The pulling, pushing and fusing of lens fibers: a role for Rho GTPases.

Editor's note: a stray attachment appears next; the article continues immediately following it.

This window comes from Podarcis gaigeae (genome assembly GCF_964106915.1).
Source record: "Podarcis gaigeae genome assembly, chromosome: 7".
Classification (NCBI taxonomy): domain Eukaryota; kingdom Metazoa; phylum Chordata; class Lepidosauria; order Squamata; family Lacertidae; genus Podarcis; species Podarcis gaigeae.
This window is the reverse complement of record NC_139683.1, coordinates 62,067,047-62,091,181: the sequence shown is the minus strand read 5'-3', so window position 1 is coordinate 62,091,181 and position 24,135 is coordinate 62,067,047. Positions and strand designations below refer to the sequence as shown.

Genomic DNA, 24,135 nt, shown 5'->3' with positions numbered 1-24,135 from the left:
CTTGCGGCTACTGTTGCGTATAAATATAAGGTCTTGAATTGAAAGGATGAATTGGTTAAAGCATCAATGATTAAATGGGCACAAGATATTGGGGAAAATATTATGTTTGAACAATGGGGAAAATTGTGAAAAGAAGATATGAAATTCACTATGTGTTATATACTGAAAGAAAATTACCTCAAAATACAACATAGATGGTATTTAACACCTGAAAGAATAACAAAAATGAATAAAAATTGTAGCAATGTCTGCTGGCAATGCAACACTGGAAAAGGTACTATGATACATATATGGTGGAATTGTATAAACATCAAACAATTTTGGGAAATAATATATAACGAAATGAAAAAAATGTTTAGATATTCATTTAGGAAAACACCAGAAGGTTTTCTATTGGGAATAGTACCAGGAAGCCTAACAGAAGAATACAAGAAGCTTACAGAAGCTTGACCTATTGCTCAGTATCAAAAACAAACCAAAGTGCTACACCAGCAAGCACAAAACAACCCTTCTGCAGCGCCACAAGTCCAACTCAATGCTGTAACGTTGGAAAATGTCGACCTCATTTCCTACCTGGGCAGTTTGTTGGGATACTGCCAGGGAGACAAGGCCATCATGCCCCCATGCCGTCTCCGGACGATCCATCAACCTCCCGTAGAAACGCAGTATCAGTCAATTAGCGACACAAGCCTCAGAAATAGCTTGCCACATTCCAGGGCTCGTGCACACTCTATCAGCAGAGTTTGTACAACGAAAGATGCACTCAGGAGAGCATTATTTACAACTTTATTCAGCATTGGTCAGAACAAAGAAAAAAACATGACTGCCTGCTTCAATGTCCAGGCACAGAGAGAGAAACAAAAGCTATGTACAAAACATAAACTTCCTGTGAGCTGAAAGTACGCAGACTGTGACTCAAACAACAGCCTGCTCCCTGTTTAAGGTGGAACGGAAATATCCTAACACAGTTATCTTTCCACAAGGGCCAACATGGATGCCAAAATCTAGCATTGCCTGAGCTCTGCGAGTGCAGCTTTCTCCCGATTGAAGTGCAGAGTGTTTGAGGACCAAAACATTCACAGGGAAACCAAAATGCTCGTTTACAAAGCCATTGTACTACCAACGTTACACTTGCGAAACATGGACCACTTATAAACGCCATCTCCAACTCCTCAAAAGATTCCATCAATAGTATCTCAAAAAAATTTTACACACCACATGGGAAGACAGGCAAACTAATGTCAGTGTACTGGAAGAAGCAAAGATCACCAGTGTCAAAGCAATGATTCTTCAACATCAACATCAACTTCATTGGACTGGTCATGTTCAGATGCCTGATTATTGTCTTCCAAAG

Lens development and differentiation are intricate and complex processes characterized by distinct molecular and morphological changes. The growth of a transparent lens involves proliferation of the epithelial cells and their subsequent differentiation into secondary fiber cells. Prior to differentiation, epithelial cells at the lens equator exit from the cell cycle and elongate into long, ribbon-like cells. Fiber cell elongation takes place bidirectionally as fiber tips migrate both anteriorly and posteriorly along the apical surface of the epithelium and inner surface of the capsule, respectively. The differentiating fiber cells move inward from the periphery to the center of the lens on a continuous basis as the lens grows throughout life. Finally, when fiber cells reach the center or suture line, their basal and apical tips detach from the epithelium and capsule, respectively, and interlock with cells from the opposite direction of the lens and form the suture line. Further, symmetric packing of fiber cells and degradation of most of the cellular organelle during fiber cell terminal differentiation are crucial for lens transparency. These sequential events are presumed to depend on cytoskeletal dynamics and cell adhesive interactions; however, our knowledge of regulation of lens fiber cell cytosketal reorganization, cell adhesive interactions and mechanotransduction, and their role in lens morphogenesis and function is limited at present. Recent biochemical and molecular studies have targeted cytoskeletal signaling proteins, including Rho GTPases, Abl kinase interacting proteins, cell adhesion molecules, myosin II, Src kinase and phosphoinositide 3-kinase in the developing chicken and mouse lens and characterized components of the fiber cell basal membrane complex. These studies have begun to unravel the vital role of cytoskeletal proteins and their regulatory pathways in control of lens morphogenesis, fiber cell elongation, migration, differentiation, survival and mechanical properties.
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